3. ^ a b c d e Franklin Colletta in Bryant, Robert L., Jr. (2010). The Thin Black Line. Raleigh, North Carolina: TwoMorrows Publishing. p. 29. 
  4. ^ a b c d e f g h i Vince Colletta at the Grand Comics Database
  5. ^ Vince Colletta at AtlasTales.com
  6. ^ Wally Wood Studio at Bails, Ware. Archived from the original on April 8, 2014.
  7. ^ Colletta Studio at Bails, Ware. Archived from the original on April 8, 2014.
  8. ^ Sinnott did not work at the physical studio, but from home, saying in "Sinnott Reflects on Six Decades of Comic Book Creation". ComicBookResources.com. July 11, 2013. Retrieved 2014-04-12. I ghosted a lot of people, friends of mine. In ‘58-'59, Vince Colletta called me — everybody was scrounging around looking for work, and he had an account up at Charlton doing romance books. He would ink them and I would pencil them. I worked through Vince because it was his account, but he would send the scripts to me and I would pencil them, I would mail them back down to him in New Jersey and he would ink them. 
  9. ^ Bryant, p. 106
  10. ^ "Vince Colletta". The Silver Age Marvel Comics Cover Index, Samcci Comics. Archived from the original on September 20, 2010. 
  11. ^ Comtois, Pierre (September 21, 2004). "Marvel Comics in the Silver Age: Creating a Universe — Part III: The Grandiose Years". Samcci Comics. Archived from the original on June 9, 2008.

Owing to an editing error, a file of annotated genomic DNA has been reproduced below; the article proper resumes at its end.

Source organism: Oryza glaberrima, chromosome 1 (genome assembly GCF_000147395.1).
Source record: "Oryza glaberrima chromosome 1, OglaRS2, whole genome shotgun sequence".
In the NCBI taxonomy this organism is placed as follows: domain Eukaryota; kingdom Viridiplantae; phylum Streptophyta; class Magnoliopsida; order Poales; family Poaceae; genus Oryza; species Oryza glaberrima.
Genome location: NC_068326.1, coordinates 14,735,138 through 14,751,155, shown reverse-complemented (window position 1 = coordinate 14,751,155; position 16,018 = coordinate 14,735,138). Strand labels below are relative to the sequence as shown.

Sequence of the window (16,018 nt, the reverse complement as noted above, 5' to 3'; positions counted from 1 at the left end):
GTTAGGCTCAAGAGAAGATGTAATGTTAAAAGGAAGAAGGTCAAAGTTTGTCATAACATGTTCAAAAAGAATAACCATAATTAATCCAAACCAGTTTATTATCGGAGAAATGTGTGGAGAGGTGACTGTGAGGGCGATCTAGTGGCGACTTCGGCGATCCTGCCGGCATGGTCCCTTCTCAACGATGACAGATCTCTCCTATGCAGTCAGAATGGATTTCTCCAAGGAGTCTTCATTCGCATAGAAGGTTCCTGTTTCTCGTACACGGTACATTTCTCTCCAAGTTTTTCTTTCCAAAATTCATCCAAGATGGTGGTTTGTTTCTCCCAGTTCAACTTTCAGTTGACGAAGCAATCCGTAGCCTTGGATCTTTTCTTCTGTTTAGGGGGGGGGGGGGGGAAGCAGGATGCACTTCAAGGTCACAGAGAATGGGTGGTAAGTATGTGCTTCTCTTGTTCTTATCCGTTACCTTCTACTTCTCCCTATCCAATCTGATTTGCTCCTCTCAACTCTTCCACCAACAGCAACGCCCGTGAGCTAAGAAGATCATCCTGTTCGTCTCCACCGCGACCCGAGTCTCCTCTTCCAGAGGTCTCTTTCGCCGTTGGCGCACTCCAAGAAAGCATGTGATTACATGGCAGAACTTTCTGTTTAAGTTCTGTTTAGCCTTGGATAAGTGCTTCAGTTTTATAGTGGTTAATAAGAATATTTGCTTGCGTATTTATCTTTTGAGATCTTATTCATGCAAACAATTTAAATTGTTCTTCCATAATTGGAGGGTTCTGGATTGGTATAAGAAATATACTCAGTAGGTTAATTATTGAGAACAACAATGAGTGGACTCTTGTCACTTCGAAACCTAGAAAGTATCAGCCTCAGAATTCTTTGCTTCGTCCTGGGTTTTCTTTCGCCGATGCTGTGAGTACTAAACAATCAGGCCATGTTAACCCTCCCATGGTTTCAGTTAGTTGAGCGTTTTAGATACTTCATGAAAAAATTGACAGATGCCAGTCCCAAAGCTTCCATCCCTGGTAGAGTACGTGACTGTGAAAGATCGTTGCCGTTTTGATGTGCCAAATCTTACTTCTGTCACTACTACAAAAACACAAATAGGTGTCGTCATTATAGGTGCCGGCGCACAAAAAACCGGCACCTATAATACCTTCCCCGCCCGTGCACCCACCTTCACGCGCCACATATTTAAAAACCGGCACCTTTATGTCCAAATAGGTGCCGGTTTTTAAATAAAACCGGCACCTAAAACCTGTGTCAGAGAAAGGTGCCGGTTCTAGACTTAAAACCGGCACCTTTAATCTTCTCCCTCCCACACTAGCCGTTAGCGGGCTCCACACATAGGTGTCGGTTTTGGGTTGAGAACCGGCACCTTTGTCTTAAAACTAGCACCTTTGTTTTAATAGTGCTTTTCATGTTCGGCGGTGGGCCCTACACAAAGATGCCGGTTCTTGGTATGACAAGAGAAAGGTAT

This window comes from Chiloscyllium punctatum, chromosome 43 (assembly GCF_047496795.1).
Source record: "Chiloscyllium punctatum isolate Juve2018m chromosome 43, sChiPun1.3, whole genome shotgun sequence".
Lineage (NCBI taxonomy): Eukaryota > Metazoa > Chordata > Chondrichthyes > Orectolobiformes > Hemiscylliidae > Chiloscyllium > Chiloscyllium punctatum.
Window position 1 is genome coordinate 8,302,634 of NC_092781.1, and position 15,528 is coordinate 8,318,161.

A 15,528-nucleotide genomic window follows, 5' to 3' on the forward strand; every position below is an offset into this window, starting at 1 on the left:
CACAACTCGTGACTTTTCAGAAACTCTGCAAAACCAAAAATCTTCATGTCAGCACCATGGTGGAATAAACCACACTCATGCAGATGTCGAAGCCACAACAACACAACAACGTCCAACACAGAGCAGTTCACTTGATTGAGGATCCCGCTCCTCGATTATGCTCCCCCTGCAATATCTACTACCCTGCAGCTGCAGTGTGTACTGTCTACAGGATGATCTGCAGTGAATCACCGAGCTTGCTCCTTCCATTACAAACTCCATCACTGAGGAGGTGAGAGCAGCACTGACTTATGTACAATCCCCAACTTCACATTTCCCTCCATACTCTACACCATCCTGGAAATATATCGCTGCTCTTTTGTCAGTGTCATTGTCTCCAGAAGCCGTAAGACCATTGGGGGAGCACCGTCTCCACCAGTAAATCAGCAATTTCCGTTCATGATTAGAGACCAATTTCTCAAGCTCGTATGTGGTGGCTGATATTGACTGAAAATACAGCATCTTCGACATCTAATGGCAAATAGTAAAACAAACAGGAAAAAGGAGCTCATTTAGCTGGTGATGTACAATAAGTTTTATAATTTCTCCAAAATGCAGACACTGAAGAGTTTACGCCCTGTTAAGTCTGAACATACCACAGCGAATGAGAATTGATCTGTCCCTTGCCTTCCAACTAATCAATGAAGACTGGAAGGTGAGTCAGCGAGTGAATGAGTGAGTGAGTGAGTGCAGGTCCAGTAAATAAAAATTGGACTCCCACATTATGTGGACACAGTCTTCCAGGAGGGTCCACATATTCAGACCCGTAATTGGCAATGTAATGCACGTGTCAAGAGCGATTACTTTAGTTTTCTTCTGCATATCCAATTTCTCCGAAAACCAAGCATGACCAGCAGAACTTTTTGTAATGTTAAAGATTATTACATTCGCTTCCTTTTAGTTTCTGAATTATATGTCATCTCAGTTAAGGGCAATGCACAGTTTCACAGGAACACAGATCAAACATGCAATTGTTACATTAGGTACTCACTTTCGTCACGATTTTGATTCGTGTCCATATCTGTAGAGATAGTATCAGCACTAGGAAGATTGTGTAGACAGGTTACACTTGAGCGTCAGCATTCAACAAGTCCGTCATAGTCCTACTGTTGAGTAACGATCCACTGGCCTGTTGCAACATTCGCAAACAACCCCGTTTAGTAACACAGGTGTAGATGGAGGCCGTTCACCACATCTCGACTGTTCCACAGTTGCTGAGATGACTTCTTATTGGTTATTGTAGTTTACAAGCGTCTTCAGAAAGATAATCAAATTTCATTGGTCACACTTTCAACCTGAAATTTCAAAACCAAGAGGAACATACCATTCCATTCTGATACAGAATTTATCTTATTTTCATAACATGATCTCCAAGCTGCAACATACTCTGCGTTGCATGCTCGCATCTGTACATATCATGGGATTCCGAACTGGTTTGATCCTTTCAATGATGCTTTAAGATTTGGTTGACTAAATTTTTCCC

12. ^ a b c d Ro, Ronin. Tales to Astonish: Jack Kirby, Stan Lee and the American Comic Book Revolution (Bloomsbury, 2004)
  13. ^ Evanier, Mark (April 1997). "Collector Comments". The Jack Kirby Collector (15).  Reprinted in Morrow, John, ed. (2004). The Collected Jack Kirby Collector, Volume 3. Raleigh, North Carolina: TwoMorrows Publishing. p. 174. ISBN 978-1893905023. 
  14. ^ DC Timeline 1976-1979
  15. ^ "Interview with Jim Shooter". ManWithoutFear.com. July 1998. Archived from the original on July 7, 2010. 
  16. ^ The magazine The Jack Kirby Collector #14 (Feb. 1997), for example, ran the point-counterpoint article "The Pros & Cons of Vince Colletta", by Tony Seybert and John Morrow, reprinted in The Collected Jack Kirby Collector, Volume Three (TwoMorrows, 2004)
  17. ^ Ives, Nat (January 31, 2005). "MediaTalk; Who Deserves The Credit (and Cash) For Dreaming Up Those Superheroes?". The New York Times. 
  18. ^ Contino, Jennifer M. (July 25, 2005). "Englehart, Isabella , Isabella, & Luke Cage: An Essential Interview". "The Pulse" (column), Comicon.com. Archived from the original on May 16, 2008. 
  19. ^ Field, Tom (2005). Secrets in the Shadows: The Art & Life of Gene Colan. Raleigh, North Carolina: TwoMorrows Publishing. p. 101. 
  20. ^ Field, p. 88
  21. ^ Evanier, Mark. The Jack Kirby Collector (date not given), reprinted in NeilAlien.com, September 8, 2005. WebCitation archive.
  22. ^ Seybert, Tony, The Jack Kirby Collector #14
  23. ^ Colletta interview with Marvel Comics editor-in-chief Jim Shooter, "Bullpen Bulletins", Marvel Comics cover-dated May 1983, including The New Mutants #3 (May 1983).
  24. ^ Bryant, p. 17
  25. ^ a b Bryant, p. 115

External links[edit]